Seven years ago, I bought a VW Karmann Ghia Type 34 in atrocious condition. I must have been mad. I worked on the car for about 6 years, and then sold it and bought a Triumph Herald.
I am still in contact with the new owner of the car, who has had it fully restored, repainted and reupholstered.
The car, at first, was missing all interior upholstery, all dashboard parts, all wiring, the rear quarter windows, most lights, the steering wheel, the ignition switch, the indicator switch, and the windscreen wipers. Most of the parts that it did have were unoriginal, like the cheapo rear view mirror that was stuck to the windscreen. The bumpers and hubcaps were covered with rust. The only original parts that I did receive with it were the speedometer and the fuel gauge, both of which were rusty. The engine was missing the electric wiring and parts of it were rusty.
The car is interesting because it's one of the very few examples of this model with automatic transmission. This option was only available in 1968 and 1969, and apparently very few were sold like this. Mine is apparently one of a handful in the world that is capable of moving under its own power.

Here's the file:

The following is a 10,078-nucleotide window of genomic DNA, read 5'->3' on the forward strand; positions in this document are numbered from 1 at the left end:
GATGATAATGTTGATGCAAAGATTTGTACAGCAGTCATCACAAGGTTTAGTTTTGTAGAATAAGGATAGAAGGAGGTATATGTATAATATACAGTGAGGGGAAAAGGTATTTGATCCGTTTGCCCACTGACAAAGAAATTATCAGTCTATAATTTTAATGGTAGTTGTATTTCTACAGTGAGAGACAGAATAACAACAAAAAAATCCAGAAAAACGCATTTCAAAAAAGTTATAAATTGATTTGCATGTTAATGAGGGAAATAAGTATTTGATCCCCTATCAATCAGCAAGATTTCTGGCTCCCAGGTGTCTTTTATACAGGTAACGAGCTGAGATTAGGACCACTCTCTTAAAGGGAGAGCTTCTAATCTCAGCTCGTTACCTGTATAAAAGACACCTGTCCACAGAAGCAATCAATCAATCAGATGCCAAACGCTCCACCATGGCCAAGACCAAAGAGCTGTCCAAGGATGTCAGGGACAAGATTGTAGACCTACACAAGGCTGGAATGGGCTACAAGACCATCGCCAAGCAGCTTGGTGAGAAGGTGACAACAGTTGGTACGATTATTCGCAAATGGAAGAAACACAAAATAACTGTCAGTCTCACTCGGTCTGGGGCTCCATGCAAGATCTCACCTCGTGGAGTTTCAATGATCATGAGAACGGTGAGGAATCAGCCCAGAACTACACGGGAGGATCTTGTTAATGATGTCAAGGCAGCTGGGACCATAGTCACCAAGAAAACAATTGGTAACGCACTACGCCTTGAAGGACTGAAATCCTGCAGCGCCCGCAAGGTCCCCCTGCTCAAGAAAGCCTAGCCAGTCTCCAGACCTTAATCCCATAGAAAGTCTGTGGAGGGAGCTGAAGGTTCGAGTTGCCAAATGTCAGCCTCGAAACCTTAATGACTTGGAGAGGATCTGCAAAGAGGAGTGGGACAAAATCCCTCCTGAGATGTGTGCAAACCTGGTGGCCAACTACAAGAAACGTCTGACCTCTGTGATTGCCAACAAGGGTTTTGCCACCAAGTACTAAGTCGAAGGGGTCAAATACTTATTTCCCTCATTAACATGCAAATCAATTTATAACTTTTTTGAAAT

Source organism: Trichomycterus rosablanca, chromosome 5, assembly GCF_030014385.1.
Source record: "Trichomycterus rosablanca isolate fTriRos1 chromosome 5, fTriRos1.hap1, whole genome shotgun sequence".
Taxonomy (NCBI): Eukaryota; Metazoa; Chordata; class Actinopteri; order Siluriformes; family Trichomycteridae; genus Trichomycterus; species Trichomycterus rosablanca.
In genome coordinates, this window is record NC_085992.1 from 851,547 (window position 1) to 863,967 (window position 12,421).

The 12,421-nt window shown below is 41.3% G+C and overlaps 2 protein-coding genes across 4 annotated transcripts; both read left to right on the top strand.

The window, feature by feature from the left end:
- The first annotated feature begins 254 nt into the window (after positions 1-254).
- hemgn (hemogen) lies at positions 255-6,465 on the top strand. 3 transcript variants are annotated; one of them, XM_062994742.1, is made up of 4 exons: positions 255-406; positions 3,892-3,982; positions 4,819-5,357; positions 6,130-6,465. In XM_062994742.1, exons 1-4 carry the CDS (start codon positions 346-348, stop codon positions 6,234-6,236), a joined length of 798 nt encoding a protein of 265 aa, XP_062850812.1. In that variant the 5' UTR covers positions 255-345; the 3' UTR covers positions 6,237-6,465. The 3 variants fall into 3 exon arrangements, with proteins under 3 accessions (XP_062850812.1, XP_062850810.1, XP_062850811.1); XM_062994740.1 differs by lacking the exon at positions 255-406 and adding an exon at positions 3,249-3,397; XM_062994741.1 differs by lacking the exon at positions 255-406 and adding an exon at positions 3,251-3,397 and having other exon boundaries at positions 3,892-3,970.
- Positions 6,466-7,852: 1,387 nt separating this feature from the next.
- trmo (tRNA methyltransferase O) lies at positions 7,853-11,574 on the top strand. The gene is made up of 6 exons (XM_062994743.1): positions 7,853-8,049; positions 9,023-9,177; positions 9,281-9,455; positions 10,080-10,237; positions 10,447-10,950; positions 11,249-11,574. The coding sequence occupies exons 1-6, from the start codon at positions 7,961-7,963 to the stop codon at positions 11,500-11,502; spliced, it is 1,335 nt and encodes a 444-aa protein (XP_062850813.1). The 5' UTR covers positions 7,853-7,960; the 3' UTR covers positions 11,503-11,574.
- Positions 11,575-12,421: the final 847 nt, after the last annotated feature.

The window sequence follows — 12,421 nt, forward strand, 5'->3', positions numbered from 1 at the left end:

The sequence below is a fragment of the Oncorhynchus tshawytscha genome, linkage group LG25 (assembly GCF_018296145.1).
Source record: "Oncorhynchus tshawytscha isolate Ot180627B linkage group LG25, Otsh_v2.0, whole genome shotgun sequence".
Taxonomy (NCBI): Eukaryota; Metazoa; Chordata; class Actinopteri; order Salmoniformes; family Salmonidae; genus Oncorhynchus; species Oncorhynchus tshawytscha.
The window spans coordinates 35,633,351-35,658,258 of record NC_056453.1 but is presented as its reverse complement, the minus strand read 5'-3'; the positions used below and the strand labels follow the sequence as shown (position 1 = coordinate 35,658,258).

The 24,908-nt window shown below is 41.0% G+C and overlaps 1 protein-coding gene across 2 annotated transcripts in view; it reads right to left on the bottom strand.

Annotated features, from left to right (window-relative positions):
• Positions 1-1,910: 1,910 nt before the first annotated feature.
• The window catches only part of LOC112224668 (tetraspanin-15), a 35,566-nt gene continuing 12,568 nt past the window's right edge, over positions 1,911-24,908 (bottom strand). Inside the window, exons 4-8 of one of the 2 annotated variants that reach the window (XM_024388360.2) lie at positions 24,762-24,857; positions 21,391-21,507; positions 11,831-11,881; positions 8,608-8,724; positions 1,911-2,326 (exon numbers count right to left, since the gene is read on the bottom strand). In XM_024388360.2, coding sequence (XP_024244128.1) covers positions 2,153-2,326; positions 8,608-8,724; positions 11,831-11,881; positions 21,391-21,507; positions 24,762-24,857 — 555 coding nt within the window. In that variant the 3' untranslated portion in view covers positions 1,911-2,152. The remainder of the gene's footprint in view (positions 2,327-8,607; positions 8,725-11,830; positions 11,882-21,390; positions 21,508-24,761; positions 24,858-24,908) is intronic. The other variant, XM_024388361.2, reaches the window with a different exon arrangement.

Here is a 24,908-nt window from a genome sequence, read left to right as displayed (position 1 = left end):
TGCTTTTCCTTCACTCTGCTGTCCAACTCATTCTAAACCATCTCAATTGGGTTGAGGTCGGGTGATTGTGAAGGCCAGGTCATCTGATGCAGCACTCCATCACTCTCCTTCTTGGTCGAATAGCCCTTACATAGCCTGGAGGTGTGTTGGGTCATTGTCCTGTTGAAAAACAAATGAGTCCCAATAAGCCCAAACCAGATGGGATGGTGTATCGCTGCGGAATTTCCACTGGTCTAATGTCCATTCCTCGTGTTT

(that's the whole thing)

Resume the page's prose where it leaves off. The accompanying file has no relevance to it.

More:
In line with the rest of the VW Type 3 range of the same model year, it has a 1600cc aircooled engine, a 12V electric system, front disk brakes and independent rear suspension.
Finally, on 29th April 2004, the car passed it's first test in perhaps seven or eight years, and is now back on the road!
It passed its second test at the end of October, 2004.
It drives extremely well. It's quite fast, and powerful on hills. It accelerates well, and, thanks to a complete brake overhaul, it stops well too.
(c) Daniel Baum 2002 Last updated 21/11/2009
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